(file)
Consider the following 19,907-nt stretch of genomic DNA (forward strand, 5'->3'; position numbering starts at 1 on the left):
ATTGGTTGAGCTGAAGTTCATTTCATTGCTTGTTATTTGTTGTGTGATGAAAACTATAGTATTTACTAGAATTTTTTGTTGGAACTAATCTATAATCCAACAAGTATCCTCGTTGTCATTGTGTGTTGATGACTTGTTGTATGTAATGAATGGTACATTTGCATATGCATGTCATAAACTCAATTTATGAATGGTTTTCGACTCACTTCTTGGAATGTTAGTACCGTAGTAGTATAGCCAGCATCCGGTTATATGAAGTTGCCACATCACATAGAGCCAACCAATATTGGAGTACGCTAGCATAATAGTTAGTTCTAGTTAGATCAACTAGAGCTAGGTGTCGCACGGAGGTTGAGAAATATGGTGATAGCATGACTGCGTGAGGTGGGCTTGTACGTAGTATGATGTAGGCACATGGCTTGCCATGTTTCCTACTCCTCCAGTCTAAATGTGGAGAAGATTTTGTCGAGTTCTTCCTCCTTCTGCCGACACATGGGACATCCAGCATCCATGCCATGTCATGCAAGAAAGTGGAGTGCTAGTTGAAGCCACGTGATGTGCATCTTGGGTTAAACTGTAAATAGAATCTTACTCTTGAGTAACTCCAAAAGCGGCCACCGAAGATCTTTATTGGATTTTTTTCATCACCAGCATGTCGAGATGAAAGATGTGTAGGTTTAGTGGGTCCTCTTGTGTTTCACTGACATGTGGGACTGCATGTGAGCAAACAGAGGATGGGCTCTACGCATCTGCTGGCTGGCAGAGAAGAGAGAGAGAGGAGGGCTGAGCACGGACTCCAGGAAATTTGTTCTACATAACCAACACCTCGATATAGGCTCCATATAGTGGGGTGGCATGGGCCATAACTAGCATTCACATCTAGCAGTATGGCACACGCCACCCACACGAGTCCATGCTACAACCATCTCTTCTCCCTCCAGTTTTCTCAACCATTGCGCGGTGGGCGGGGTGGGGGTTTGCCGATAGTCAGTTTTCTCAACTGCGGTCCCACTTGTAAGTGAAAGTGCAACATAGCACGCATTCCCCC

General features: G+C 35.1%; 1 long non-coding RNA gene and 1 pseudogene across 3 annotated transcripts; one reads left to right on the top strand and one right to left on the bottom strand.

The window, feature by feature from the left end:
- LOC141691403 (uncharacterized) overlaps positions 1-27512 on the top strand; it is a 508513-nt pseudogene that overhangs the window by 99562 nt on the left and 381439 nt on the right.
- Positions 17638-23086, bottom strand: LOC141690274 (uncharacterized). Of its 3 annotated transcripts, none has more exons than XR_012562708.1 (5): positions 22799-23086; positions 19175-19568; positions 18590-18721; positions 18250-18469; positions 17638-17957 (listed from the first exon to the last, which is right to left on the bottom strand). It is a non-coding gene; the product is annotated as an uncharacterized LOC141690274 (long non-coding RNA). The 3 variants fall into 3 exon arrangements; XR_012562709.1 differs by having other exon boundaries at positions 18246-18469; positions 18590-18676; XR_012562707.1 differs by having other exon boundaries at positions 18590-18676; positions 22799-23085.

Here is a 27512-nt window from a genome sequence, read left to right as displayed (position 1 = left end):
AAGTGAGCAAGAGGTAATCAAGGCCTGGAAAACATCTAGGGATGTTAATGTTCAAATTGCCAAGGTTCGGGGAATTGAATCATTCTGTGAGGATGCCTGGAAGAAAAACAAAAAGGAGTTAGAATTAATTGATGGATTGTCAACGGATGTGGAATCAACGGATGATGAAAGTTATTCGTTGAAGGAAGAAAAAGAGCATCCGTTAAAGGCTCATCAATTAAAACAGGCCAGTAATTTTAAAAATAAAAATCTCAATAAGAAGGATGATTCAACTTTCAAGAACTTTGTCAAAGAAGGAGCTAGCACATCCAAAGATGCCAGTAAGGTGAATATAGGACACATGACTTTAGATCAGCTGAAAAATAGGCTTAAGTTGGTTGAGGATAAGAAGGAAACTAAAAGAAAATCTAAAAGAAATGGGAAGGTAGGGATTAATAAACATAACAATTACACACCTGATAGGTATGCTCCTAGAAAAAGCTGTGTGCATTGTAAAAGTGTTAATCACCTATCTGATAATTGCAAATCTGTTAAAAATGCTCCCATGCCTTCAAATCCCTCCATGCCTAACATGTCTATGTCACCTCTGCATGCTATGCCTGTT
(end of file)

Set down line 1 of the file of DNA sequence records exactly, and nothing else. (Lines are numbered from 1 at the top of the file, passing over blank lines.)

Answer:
Consider the following 19,907-nt stretch of genomic DNA (forward strand, 5'->3'; position numbering starts at 1 on the left):